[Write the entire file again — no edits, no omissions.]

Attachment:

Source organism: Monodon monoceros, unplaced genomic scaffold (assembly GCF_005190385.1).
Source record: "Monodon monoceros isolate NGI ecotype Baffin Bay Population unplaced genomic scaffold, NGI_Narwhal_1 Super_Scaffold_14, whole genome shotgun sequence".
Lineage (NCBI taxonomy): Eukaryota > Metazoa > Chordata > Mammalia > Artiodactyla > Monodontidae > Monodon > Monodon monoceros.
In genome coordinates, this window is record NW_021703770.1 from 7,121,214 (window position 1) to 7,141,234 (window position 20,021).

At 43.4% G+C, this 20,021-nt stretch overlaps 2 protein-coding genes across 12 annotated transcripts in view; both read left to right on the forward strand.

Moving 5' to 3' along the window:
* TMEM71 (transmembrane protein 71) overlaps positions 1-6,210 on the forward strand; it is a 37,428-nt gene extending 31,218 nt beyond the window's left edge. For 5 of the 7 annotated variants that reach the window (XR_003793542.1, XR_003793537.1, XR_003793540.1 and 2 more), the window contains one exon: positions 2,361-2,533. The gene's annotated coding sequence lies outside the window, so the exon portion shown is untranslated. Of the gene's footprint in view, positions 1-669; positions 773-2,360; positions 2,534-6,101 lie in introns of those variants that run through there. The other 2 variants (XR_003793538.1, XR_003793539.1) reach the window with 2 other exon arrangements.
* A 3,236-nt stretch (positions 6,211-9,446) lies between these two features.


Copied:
Source organism: Monodon monoceros, unplaced genomic scaffold (assembly GCF_005190385.1).
Source record: "Monodon monoceros isolate NGI ecotype Baffin Bay Population unplaced genomic scaffold, NGI_Narwhal_1 Super_Scaffold_14, whole genome shotgun sequence".
Lineage (NCBI taxonomy): Eukaryota > Metazoa > Chordata > Mammalia > Artiodactyla > Monodontidae > Monodon > Monodon monoceros.
In genome coordinates, this window is record NW_021703770.1 from 7,121,214 (window position 1) to 7,141,234 (window position 20,021).

At 43.4% G+C, this 20,021-nt stretch overlaps 2 protein-coding genes across 12 annotated transcripts in view; both read left to right on the forward strand.

Moving 5' to 3' along the window:
* TMEM71 (transmembrane protein 71) overlaps positions 1-6,210 on the forward strand; it is a 37,428-nt gene extending 31,218 nt beyond the window's left edge. For 5 of the 7 annotated variants that reach the window (XR_003793542.1, XR_003793537.1, XR_003793540.1 and 2 more), the window contains one exon: positions 2,361-2,533. The gene's annotated coding sequence lies outside the window, so the exon portion shown is untranslated. Of the gene's footprint in view, positions 1-669; positions 773-2,360; positions 2,534-6,101 lie in introns of those variants that run through there. The other 2 variants (XR_003793538.1, XR_003793539.1) reach the window with 2 other exon arrangements.
* A 3,236-nt stretch (positions 6,211-9,446) lies between these two features.